Gang activity in the Military?
According to the militarytimes.com : “Gang-related activity in the US Armed Forces is increasing. Although gang members constitute only a fraction of military personnel nationwide, their presence can compromise installation security and force protection both internally and externally. Gang members in the military can disrupt good order and discipline and threaten military operations. Gang membership in the ranks may also result in a disruption of command, low morale, disciplinary problems, and a broad range of criminal activity. Gang-affiliated military personnel and dependent gang-affiliated children of service members facilitate crime on and off military installations, and are at risk of transferring their weapons and combat training back to the community to employ against rival gang members and law enforcement officers.”
“Members of nearly every major street gang, including the Bloods, Crips, Black Disciples, Gangster Disciples, Hells Angels, Latin Kings, The 18th Street Gang, Mara Salvatrucha (MS-13), Mexican Mafia, Nortenos, Surenos, Vice Lords, and various white supremacist groups, have been documented on military installations both domestically and internationally. These members are present in most branches and across all ranks of the military, but are most common among the junior enlisted ranks.
The US Army, Army Reserves, and National Guard are likely to have the most enlisted gang members because they are either the largest branches of the military, the service is part-time, or they tend not to be as selective as the other branches of the armed services. Estimates are difficult to obtain because many gang-related incidences are reported as conduct matters and are not within the investigative purview of criminal investigative services. However, the US Army’s recent adoption of the National Crime Information Center definition of “gangs” and “gang membership” may contribute to an increase in reporting of gang-related incidents.”
There is no question that gangs ARE in our Military, soldiers in the theatre are instructed not to discuss the problem, and the press has been instructed that they may not photograph or film the “gang tagging” (graffiti) on walls in Afghanistan. The big question is…..does the military condone or in a worst case scenario, do they actively recruit gang members?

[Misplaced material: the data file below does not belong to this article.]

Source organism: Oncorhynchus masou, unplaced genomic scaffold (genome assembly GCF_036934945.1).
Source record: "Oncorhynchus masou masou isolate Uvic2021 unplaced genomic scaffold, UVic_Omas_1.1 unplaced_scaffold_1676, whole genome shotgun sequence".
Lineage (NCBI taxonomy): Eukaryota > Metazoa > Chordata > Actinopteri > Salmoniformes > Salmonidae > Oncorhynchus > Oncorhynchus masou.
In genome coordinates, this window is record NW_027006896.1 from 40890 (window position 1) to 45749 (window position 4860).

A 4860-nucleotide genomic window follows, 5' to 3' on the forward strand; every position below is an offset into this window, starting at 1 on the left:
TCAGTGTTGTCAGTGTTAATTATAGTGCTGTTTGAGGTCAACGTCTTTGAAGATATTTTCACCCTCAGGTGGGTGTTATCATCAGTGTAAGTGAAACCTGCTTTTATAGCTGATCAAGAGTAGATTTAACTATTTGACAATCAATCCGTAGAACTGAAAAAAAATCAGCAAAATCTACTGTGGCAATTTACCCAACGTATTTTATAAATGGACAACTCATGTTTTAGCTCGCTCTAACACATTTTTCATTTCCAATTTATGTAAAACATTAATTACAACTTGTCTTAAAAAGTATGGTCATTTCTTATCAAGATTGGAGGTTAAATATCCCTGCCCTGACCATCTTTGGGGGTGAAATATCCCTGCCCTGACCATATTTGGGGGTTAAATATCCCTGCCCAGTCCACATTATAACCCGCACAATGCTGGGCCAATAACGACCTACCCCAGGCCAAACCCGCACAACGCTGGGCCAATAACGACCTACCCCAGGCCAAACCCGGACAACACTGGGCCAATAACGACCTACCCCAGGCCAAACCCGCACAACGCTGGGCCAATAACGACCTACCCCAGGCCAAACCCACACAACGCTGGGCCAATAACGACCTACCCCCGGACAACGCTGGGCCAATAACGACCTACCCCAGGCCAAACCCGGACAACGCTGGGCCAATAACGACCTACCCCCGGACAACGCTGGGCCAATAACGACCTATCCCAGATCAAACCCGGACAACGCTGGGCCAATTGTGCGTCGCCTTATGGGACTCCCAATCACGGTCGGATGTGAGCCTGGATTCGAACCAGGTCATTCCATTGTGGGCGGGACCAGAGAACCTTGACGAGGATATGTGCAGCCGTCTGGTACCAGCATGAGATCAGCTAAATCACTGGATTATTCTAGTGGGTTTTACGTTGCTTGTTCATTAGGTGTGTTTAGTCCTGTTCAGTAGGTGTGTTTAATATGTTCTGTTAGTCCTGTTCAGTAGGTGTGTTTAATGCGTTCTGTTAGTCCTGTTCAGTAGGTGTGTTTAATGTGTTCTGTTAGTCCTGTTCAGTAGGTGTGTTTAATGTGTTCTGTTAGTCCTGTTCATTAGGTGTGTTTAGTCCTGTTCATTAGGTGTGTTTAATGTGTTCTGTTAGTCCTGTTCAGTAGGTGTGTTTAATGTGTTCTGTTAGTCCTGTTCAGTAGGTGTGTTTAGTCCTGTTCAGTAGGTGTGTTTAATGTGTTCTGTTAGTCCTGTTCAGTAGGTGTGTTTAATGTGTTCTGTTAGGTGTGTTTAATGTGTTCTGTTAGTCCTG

In February 2006, the Baltimore Sun wrote that there was "a significant increase in the number of recruits with what the Army terms 'serious criminal misconduct' in their background," this includes, "aggravated assault, robbery, vehicular manslaughter, receiving stolen property and making terrorist threats." From 2004 to 2005, the number of those recruits rose by more than 54 percent, while alcohol and illegal drug waivers, reversing a four-year decline, increased by more than 13 percent.
In 2004 the Pentagon did a “Moral Waiver” study, in a move to increase a declining enlistment role. Certain waivers could be issued for past behavior of potential recruits.
After Steven Green, who served in the 101st Airborne Division, was charged in a rape and quadruple murder in Mahmudiyah, Iraq, it was disclosed that he had been "a high-school dropout from a broken home who enlisted to get some direction in his life, yet was sent home early because of an anti-social personality disorder."
In one reported case, they (Army) went to a "youth prison" in Ogden, Utah. Although Steven Price had asked to see a recruiter while still incarcerated, he was "barely 17 when he enlisted in January 2005 "and his divorced parents say "recruiters used false promises and forged documents to enlist him," confusion exists about whether the boy's mother actually signed a parental consent form allowing her son to enlist, but his father apparently wasn't even at the signing, but his name is on the form too.
Early in 2006, a reported transfer of 10,000 to 20,000 troops to Fort Bliss, Texas, caused FBI and local law enforcement to fear a turf war between "members of the FolkNation gang.
Investigators have identified a network of neo-Nazi active-duty Army and Marine personnel spread across five military installations in five states. "They're communicating with each other about weapons, about recruiting, about keeping their identities secret, about organizing within the military," he said.
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